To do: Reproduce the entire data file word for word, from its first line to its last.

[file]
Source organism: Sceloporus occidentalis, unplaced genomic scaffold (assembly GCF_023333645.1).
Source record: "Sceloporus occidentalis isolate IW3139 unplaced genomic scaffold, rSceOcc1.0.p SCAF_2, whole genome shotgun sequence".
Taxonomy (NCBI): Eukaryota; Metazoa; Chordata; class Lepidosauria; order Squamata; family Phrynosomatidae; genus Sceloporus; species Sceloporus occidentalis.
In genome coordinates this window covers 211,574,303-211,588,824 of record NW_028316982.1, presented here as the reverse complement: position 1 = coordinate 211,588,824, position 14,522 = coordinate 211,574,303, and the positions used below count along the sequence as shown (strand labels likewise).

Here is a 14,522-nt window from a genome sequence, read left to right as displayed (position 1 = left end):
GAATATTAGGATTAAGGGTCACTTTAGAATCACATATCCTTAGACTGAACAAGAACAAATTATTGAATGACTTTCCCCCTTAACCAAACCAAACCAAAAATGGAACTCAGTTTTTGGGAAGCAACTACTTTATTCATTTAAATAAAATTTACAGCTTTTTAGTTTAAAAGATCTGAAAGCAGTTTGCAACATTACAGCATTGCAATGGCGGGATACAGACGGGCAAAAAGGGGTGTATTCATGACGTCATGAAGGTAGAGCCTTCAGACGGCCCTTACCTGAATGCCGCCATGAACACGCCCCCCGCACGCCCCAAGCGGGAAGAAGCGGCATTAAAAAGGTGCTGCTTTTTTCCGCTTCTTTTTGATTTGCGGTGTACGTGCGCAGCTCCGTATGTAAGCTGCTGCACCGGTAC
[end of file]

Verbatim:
Source organism: Sceloporus occidentalis, unplaced genomic scaffold (assembly GCF_023333645.1).
Source record: "Sceloporus occidentalis isolate IW3139 unplaced genomic scaffold, rSceOcc1.0.p SCAF_2, whole genome shotgun sequence".
Taxonomy (NCBI): Eukaryota; Metazoa; Chordata; class Lepidosauria; order Squamata; family Phrynosomatidae; genus Sceloporus; species Sceloporus occidentalis.
In genome coordinates this window covers 211,574,303-211,588,824 of record NW_028316982.1, presented here as the reverse complement: position 1 = coordinate 211,588,824, position 14,522 = coordinate 211,574,303, and the positions used below count along the sequence as shown (strand labels likewise).

Here is a 14,522-nt window from a genome sequence, read left to right as displayed (position 1 = left end):
GAATATTAGGATTAAGGGTCACTTTAGAATCACATATCCTTAGACTGAACAAGAACAAATTATTGAATGACTTTCCCCCTTAACCAAACCAAACCAAAAATGGAACTCAGTTTTTGGGAAGCAACTACTTTATTCATTTAAATAAAATTTACAGCTTTTTAGTTTAAAAGATCTGAAAGCAGTTTGCAACATTACAGCATTGCAATGGCGGGATACAGACGGGCAAAAAGGGGTGTATTCATGACGTCATGAAGGTAGAGCCTTCAGACGGCCCTTACCTGAATGCCGCCATGAACACGCCCCCCGCACGCCCCAAGCGGGAAGAAGCGGCATTAAAAAGGTGCTGCTTTTTTCCGCTTCTTTTTGATTTGCGGTGTACGTGCGCAGCTCCGTATGTAAGCTGCTGCACCGGTAC